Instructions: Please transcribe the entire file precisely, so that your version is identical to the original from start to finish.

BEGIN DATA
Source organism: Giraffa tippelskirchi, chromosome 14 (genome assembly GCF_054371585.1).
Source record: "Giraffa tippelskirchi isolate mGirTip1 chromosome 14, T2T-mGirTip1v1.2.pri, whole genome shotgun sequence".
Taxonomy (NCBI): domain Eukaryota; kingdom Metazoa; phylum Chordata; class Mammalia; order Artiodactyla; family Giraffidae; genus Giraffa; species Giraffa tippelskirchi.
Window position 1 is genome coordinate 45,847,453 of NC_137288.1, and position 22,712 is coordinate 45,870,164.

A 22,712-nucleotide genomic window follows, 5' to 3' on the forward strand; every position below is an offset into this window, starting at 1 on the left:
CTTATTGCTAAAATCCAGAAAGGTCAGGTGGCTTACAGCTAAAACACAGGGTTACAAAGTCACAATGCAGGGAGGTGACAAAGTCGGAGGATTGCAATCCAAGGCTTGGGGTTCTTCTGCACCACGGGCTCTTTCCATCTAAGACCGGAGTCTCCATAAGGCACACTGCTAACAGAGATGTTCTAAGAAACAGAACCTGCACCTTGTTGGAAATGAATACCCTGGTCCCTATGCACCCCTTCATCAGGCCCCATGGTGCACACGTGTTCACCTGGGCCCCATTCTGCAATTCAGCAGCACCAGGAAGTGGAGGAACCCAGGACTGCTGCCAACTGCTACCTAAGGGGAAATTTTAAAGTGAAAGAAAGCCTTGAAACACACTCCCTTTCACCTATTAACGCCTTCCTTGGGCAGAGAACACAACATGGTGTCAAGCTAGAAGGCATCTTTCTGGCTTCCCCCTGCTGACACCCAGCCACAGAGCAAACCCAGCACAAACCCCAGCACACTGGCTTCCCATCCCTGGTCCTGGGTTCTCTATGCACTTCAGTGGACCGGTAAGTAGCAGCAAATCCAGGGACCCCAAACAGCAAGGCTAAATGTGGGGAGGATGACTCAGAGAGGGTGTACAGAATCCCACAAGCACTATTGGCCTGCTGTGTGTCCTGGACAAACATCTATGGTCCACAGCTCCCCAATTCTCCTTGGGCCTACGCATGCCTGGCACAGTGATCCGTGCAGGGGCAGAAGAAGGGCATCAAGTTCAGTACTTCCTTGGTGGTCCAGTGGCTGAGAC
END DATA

Source organism: Giraffa tippelskirchi, chromosome 14 (genome assembly GCF_054371585.1).
Source record: "Giraffa tippelskirchi isolate mGirTip1 chromosome 14, T2T-mGirTip1v1.2.pri, whole genome shotgun sequence".
Taxonomy (NCBI): domain Eukaryota; kingdom Metazoa; phylum Chordata; class Mammalia; order Artiodactyla; family Giraffidae; genus Giraffa; species Giraffa tippelskirchi.
Window position 1 is genome coordinate 45,847,453 of NC_137288.1, and position 22,712 is coordinate 45,870,164.

A 22,712-nucleotide genomic window follows, 5' to 3' on the forward strand; every position below is an offset into this window, starting at 1 on the left:
CTTATTGCTAAAATCCAGAAAGGTCAGGTGGCTTACAGCTAAAACACAGGGTTACAAAGTCACAATGCAGGGAGGTGACAAAGTCGGAGGATTGCAATCCAAGGCTTGGGGTTCTTCTGCACCACGGGCTCTTTCCATCTAAGACCGGAGTCTCCATAAGGCACACTGCTAACAGAGATGTTCTAAGAAACAGAACCTGCACCTTGTTGGAAATGAATACCCTGGTCCCTATGCACCCCTTCATCAGGCCCCATGGTGCACACGTGTTCACCTGGGCCCCATTCTGCAATTCAGCAGCACCAGGAAGTGGAGGAACCCAGGACTGCTGCCAACTGCTACCTAAGGGGAAATTTTAAAGTGAAAGAAAGCCTTGAAACACACTCCCTTTCACCTATTAACGCCTTCCTTGGGCAGAGAACACAACATGGTGTCAAGCTAGAAGGCATCTTTCTGGCTTCCCCCTGCTGACACCCAGCCACAGAGCAAACCCAGCACAAACCCCAGCACACTGGCTTCCCATCCCTGGTCCTGGGTTCTCTATGCACTTCAGTGGACCGGTAAGTAGCAGCAAATCCAGGGACCCCAAACAGCAAGGCTAAATGTGGGGAGGATGACTCAGAGAGGGTGTACAGAATCCCACAAGCACTATTGGCCTGCTGTGTGTCCTGGACAAACATCTATGGTCCACAGCTCCCCAATTCTCCTTGGGCCTACGCATGCCTGGCACAGTGATCCGTGCAGGGGCAGAAGAAGGGCATCAAGTTCAGTACTTCCTTGGTGGTCCAGTGGCTGAGAC